[Review] ‘Resident Evil: Welcome to Raccoon City’ Embraces Horror With Mostly Faithful Video Game Remix

The Resident Evil films evolved from a barely recognizable adaptation of the video games into an action sci-fi series. It emphasized the action, growing further and further away from anything resembling the games’ plotlines. Writer/Director Johannes Roberts, with Paul W.S. Anderson executive producing, offers a reboot that goes back to the beginning. Resident Evil: Welcome to Raccoon City remixes the first two games in Capcom’s popular game series, giving a highlight reel that delivers on iconic moments, intense horror sequences, and the clunky dialogue fans come to expect.

The plot overlays the events of Resident Evil and Resident Evil 2, with S.T.A.R.S Alpha Team sent to the Spencer Mansion to find the missing Bravo team. Meanwhile, Claire Redfield (Kaya Scoledario) finds herself teaming up with rookie cop Leon S. Kennedy (Avan Jogia) while on a personal search mission. Both parties face unspeakable terror thanks to an outbreak in the city. None are aware that corrupt pharmaceutical corporation Umbrella aims to contain the outbreak by destroying the town come dawn.

Roberts painstakingly recreates many iconic moments and set pieces from the beloved video games but remixes it enough to keep fans on their toes. Personalities and motivations change dramatically for favorite characters. Kennedy, for example, is a complete screw-up; he’s so boneheaded and terrible at his job that dad had to use his pull to get him even the most unwanted assignment of Raccoon City. Chris Redfield (Robbie Amell) lacks a strong bond with estranged sister Claire and pines after wild card Jill Valentine (Hannah John-Kamen). She, in turn, likes the brawny yet non-threatening Wesker (Tom Hopper). These tweaks shape the story in surprising ways and occasionally provide emotional stakes through a revolving door of set pieces and thrilling horror sequences.

Production designer Jennifer Spence, who deserves far more attention and acclaim for her horror work, contributes stunning and highly detailed sets lifted straight out of the video games. Roberts sneaks in references and nods for fans to pick up on, too. More importantly, the filmmaker focuses on delivering the intense survival horror from the series. The claustrophobic and dark hallways of the police station or the mansion are tangible and dread-soaked as Roberts wrings all the tension that he possibly can out of them. He makes that dread palpable through clever angles, darkness, and unrelenting hordes that give no easy escape.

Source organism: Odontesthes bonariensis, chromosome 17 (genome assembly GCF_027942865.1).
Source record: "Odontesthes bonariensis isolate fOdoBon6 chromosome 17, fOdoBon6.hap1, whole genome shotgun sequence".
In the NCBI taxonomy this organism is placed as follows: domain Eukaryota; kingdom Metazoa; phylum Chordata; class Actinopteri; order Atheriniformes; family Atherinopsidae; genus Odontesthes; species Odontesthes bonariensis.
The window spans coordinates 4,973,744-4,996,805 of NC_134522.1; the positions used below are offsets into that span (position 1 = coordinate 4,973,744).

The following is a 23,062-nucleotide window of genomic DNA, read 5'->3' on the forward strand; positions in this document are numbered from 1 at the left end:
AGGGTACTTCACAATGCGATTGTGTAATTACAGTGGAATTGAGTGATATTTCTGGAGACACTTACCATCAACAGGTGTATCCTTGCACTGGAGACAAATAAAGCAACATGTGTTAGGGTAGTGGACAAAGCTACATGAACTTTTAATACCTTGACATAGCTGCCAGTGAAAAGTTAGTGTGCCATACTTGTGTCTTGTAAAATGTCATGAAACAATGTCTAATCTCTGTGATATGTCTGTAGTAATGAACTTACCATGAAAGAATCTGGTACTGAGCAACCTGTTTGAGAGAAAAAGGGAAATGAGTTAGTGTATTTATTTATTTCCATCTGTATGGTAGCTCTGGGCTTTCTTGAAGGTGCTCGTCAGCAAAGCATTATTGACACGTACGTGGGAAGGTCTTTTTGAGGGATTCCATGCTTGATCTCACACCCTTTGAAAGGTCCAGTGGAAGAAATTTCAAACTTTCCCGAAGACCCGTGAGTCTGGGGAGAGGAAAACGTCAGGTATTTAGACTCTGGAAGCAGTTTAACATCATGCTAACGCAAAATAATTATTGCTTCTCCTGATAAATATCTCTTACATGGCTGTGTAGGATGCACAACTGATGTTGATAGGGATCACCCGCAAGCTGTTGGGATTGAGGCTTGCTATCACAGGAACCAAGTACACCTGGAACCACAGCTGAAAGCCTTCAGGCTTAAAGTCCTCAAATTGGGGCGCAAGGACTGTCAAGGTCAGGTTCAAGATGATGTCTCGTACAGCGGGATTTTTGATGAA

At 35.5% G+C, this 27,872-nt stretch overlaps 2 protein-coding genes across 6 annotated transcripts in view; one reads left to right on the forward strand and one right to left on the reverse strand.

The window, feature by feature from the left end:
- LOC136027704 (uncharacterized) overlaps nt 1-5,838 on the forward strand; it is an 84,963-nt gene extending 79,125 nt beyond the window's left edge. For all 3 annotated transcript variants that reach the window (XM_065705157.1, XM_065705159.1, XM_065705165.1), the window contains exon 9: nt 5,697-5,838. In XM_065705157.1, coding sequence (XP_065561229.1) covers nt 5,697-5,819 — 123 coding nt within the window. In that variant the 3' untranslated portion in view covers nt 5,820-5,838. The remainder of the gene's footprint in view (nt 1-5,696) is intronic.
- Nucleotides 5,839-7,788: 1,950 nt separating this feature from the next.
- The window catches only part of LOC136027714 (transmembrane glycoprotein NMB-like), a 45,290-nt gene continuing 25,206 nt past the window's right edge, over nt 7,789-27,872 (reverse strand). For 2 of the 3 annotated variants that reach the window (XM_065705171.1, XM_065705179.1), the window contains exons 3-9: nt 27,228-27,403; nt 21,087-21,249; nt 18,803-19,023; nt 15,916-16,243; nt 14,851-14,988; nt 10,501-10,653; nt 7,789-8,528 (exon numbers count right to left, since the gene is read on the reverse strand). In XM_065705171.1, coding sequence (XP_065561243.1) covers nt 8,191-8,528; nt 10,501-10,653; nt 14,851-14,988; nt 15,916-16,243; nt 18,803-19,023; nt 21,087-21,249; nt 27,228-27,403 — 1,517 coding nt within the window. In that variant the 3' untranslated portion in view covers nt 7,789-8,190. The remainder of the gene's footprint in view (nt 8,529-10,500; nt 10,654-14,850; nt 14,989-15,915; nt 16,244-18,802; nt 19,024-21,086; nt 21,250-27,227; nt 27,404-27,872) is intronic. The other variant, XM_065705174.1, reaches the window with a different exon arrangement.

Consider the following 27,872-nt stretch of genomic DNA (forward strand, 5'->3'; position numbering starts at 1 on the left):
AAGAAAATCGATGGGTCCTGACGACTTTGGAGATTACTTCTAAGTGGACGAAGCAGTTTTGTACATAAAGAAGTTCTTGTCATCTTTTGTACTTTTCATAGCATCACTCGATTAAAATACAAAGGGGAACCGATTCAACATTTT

While those horror sequences can leave you on edge, not everything is as successful. Early scenes of dialogue can be rough, especially when introducing essential plot elements or characters. Some of that can be attributed as another game element, but it’ll grate for those unfamiliar with the games. The dialogue, needle drops, and technology gags meant to drive home that it’s 1998 serve as a glaring distraction that can take you out of the story rather than as intended humor. The VFX can also be rough when it comes to the most monstrous creatures, of which there aren’t too many, but it does make that video game-style finale less impressive.

Not a second is wasted trying to merge two hefty game plots, and not everything makes the cut. Roberts manages to strike a solid balance, smartly putting Claire front and center as the competent lead. Scoledario (Crawl) once again makes for an excellent lead heroine, infusing Claire with the unstoppable grit, intelligence, and heart she’s known for with plausible action prowess. She may not have the chemistry with Amell to make their sibling relationship resonate, but that has more to do with the lack of breathing room in the script for that to build. Regardless, it’s Claire that we’re ultimately willing to follow into a sequel.

A mid-credit scene does set one up while giving one lasting parting gift of massive fan service. Ultimately, Roberts succeeds in creating a far more faithful, horror-driven Resident Evil movie. This adaptation makes strange choices with its characters and can be rough around the edges, but it offers a compelling lead and succeeds in suspense-filled sequences. Roberts keeps things moving briskly, but it does constantly throw a lot of information at its audience. 

Those unfamiliar with the games might struggle to find a foothold in a world packed with so much dense history. But Welcome to Raccoon City is a movie made for the games’ fans by one massive fan, and Roberts succeeds in instilling interest for more. The potential in this franchise is immense, and Roberts gives a thrilling taste of the horror.

Resident Evil: Welcome to Raccoon City releases in theaters on November 24, 2021.

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